Security researchers are beginning to think the problem is much worse than first thought, although Adobe promises a fix by next week.
Adobe has promised to patch buggy versions of its popular Reader software next week to close a cross-site scripting vulnerability that some researchers say has the potential to be the worst of all 2007.
"For users who cannot upgrade to Reader 8, the Secure Software Engineering team is working with the Adobe Reader Engineering team on a 7.0.9 update to versions 7.0.8 and earlier of Adobe Reader and Acrobat that will resolve this issue, which is expected to be available in the next week," the advisory said.
The patches will come none to soon for some security researchers. While Adobe itself tagged the XSS bug as "important" and Danish vulnerability tracker Secunia has labeled it as "moderately critical," others are say that the flaw is much more dangerous than first thought.
"At first I didn't think that this was that bad, since just about every site is vulnerable [to cross-site scripting] anyway. It was interesting, that's all," says Jeremiah Grossman, the chief technology officer of WhiteHat Security. "But a hacker named 'RSnake' has shown that it's possible to set up a malicious URL that points to a default PDF file location on the local system. When that happens, the attacker is granted access to all local files, at least with read access."
Although it's not yet clear if an attacker would have write access -- necessary to introduce other code remotely to, for example, plant on-disk spyware or hijack the computer with a bot -- just the possibility is scary. "We've not been able to verify [write access]," says Grossman. "People are still learning about this; it's only been a couple of days."
"The vulnerability is very pervasive as it lowers the hackability bar from the target Web site needing to have an XSS issue to simply hosting a PDF," Grossman says. "This has the potential to be the number one worst vulnerability of 2007. Had this come out two weeks ago, it would have definitely made the top 10 list for 2006."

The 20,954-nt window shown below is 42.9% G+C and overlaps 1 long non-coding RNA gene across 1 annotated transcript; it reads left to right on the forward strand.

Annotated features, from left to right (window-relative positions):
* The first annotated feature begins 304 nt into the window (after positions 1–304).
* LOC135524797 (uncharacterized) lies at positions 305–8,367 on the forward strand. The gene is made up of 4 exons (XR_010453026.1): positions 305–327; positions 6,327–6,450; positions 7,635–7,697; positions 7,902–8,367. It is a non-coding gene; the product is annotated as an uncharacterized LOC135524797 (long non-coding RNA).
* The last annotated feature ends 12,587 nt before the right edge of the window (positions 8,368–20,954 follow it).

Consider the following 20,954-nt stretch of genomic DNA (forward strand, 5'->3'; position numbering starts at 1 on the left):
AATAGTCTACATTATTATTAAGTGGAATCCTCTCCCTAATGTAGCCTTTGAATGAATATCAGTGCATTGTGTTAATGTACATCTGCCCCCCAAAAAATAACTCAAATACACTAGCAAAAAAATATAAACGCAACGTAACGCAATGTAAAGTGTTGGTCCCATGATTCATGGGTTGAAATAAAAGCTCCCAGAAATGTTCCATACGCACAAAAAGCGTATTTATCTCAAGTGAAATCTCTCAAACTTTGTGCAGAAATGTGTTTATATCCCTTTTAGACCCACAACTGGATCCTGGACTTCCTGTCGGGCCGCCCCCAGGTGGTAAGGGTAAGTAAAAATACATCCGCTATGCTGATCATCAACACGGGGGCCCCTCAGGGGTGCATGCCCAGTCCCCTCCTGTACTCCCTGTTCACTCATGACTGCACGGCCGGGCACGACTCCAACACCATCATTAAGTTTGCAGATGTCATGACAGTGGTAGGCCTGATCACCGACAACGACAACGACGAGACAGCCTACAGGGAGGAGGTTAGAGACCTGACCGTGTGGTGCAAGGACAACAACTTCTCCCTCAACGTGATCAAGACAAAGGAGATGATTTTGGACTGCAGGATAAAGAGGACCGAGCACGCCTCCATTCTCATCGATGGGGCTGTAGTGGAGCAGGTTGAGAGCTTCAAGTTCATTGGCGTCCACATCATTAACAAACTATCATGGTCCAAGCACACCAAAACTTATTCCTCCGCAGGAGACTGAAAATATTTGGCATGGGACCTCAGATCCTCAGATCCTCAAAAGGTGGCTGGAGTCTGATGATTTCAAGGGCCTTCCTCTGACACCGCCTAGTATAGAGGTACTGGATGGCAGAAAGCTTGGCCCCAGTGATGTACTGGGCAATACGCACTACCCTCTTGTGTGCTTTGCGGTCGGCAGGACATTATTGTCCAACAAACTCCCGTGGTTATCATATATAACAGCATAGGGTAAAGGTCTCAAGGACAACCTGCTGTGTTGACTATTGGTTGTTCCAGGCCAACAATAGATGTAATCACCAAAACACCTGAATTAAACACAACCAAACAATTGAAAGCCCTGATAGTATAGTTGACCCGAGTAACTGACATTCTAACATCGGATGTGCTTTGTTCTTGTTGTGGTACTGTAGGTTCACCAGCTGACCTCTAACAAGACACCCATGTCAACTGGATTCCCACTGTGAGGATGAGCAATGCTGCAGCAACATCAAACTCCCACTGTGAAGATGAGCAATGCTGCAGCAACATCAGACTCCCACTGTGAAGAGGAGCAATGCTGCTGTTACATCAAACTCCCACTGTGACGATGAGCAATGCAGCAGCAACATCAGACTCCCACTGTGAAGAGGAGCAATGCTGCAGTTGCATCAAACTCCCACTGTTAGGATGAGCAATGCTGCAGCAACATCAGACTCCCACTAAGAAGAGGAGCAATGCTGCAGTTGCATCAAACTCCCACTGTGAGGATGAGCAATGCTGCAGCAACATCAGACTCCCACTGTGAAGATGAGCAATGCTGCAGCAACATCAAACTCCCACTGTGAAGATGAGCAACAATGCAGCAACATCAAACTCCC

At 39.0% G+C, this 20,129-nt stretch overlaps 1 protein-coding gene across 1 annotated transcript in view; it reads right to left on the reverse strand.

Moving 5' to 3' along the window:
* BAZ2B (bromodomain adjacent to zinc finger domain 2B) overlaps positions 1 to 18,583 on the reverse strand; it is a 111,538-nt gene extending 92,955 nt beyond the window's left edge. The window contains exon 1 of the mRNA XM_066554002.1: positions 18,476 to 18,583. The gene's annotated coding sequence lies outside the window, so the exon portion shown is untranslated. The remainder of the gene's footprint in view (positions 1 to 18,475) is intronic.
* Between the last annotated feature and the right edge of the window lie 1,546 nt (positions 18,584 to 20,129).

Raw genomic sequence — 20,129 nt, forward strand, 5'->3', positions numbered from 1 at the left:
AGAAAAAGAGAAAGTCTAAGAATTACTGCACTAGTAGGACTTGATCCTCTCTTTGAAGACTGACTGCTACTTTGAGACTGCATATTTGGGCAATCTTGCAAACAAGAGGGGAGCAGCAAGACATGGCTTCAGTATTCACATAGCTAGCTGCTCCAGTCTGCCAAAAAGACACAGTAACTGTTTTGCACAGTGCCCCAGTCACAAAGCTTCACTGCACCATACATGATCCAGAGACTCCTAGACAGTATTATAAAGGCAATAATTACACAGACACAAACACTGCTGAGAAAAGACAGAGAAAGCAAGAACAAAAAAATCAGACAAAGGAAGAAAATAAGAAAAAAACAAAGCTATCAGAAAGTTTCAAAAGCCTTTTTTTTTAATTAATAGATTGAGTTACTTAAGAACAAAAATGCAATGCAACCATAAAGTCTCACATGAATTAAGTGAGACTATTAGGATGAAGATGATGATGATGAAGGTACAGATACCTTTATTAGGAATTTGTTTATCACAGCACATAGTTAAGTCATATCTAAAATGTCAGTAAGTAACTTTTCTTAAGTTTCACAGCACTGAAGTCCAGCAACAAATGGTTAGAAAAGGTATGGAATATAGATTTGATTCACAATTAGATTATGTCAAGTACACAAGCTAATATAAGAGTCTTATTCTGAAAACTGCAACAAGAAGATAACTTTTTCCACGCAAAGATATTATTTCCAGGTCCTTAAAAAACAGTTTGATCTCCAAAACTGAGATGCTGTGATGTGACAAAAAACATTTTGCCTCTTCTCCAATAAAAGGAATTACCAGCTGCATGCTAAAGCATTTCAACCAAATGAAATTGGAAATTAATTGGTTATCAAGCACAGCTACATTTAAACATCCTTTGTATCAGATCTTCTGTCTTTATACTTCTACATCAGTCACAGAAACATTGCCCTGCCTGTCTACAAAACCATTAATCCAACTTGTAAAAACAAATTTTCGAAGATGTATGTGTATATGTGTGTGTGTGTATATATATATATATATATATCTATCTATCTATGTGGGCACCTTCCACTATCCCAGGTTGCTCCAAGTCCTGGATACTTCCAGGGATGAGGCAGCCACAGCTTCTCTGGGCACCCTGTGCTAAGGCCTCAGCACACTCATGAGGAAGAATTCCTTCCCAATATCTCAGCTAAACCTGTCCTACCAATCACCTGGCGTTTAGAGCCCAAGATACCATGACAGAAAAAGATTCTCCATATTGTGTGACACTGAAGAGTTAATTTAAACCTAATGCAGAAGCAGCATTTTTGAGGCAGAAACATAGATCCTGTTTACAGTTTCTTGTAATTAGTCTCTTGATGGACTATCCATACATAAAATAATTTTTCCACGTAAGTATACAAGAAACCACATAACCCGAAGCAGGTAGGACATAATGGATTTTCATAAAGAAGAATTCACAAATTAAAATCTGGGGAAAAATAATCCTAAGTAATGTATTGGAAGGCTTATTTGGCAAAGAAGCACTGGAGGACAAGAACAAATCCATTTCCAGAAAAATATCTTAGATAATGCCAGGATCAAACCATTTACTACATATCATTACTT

The XSS exploits against Reader and Acrobat work only in specific combinations of browsers and Adobe software, but even that was up in the air Friday. Adobe has yet to finish its testing, and while Symantec laid out claims Thursday, a rival security vendor contested the findings.
"The data provided by Symantec doesn't match up with multiple in-depth tests performed with our labs," says Ken Dunham, director of VeriSign iDefense's rapid response team. "IE 6.x is not vulnerable with Adobe Acrobat 7.x and up," Dunham says. "We ran confirmation against last night just to make sure."
iDefense's testing said that all versions of IE 6.x running Reader/Acrobat 6.0.1 and earlier were at risk, as were the Windows versions of Firefox 126.96.36.199 and 188.8.131.52 when running Reader/Acrobat 7.0.8 and earlier. Also vulnerable: Opera 9.x running Reader/Acrobat 7.0.8.
WhiteHat's Grossman acknowledged that testing was in flux, and that some vendors were getting conflicting results.
More important than the browser-Adobe combinations that are, or aren't, at risk, however, is the sure bet that cross-site scripting vulnerabilities will be big in 2007.
"They're going to be the attack of 2007. We may be sick of hearing about cross-site scripting, but it's just getting started," Grossman said.
When Adobe posts patches for the 7.0.8 and earlier line of Reader and Acrobat next week, they will appear on the company's support Web site. Version 8 of Reader, which is immune to the XSS bug, can be downloaded free-of-charge from here.
Building A Mobile Business MindsetAmong 688 respondents, 46% have deployed mobile apps, with an additional 24% planning to in the next year. Soon all apps will look like mobile apps – and it's past time for those with no plans to get cracking.